"Good Enough is Good Enough" Book Club: Chapters 1 and 2

3

Welcome to the Good Enough is Good Enough Book Club! We’re reading Good Enough is Good Enough by Colleen Duggan.

"Good enough is good enough" book club ch 1 and 2 by Megan Swaim (CatholicMom.com)

Created in Canva for CatholicMom.com.

Friends, I have a confession to make: I really like this book. I threw prudence to the wind and blazed right through it when I probably should have gone to bed; I just couldn’t stop reading! It’s been awhile since I read something that was at once both challenging and so affirming.

I wish we could overcome the limits of time and space and be sitting together around my kitchen table, coffee cups brimming, so we can read our favorite lines aloud to each other (while pretending that all our kids are playing peacefully together in the next room). But even though we are accepting the limits of time and space right now, let’s settle in, fill our cups — literally and figuratively — and dig in together.

First, how wonderful is it that Colleen has organized the chapters as confessions?! It has made me give real consideration about what my confessions might be. It only took me about nine pages for a big one of my own to be brought to light.

Confession: I am significantly kinder to anyone else than I am to myself.

When I got to Colleen’s “aha!” moment that precipitated the big shift and eventual healing, I just wished so deeply that I could time travel and be there with her in the kitchen that day. You know the story: Mary Bernadette and the million plastic beads on the floor (because once you’ve got 8,500 beads on your floor, it might as well be a million). I wanted to be able to give Colleen a big hug, grab a broom and dustpan and help her clean up the mess while swapping war stories of motherhood and messiness. I wanted to look her in the eye and say, “It’s okay, mama; we’ve got this.”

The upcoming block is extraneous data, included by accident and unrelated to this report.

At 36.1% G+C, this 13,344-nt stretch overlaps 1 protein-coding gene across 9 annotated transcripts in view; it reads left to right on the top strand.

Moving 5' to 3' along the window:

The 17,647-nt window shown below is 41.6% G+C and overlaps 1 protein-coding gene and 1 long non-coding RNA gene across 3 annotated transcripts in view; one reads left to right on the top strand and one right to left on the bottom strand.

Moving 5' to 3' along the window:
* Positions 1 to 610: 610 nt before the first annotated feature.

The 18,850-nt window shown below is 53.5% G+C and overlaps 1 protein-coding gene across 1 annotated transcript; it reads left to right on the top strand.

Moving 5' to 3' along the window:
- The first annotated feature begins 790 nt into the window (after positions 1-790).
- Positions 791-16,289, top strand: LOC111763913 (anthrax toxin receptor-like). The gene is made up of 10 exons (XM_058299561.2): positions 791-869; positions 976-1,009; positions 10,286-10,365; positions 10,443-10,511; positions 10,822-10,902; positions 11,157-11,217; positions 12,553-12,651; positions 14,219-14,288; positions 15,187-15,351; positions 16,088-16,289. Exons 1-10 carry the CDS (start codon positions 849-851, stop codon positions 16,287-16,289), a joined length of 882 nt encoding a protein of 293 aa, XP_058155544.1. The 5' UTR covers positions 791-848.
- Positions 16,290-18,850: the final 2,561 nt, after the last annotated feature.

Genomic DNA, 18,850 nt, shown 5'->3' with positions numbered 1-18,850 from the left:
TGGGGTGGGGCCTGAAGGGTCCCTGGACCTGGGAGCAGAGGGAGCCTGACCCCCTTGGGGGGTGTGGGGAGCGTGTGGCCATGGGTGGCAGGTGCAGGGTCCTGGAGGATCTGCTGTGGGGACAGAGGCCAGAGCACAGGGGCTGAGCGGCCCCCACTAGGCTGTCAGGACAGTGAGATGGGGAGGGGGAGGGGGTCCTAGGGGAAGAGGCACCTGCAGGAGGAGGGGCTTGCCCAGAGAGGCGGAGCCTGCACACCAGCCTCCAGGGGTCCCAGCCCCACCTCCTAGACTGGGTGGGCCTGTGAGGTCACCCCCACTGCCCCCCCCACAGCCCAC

I would never have told her that she really should have known better; or that if she gave her kid more attention maybe these things wouldn’t happen; or that 8,500 beads on the floor is really only fitting given how disgusting her house is right now. I wouldn’t have said any of the things that I would have told myself. You know why I’d never tell her those things? Because not only are they not helpful, they’re not even true!

Can you relate? Do you offer mercy to other moms and then hold yourself to a higher (read: impossible) standard?

What is most interesting to me is that Colleen is offering us, her readers, that encouragement that I so want to have given her. Her honesty about her own struggles and her story of working through perfectionism and self-criticism is as real and as helpful as if she were to show up at my house with a hug, a broom, and a dustpan. She isn’t beaming into my kitchen when I completely lose my cool with my toddlers, but she has given me a very real and desperately needed pep talk that I can return to when I need to give myself more grace.

I’m seriously considering hanging these lines on my refrigerator (since most of our meltdowns happen in the kitchen):

  • “Counseling helped me to begin to let go of the notion that I had to do everything right or doom all of us to failure.” (page 10)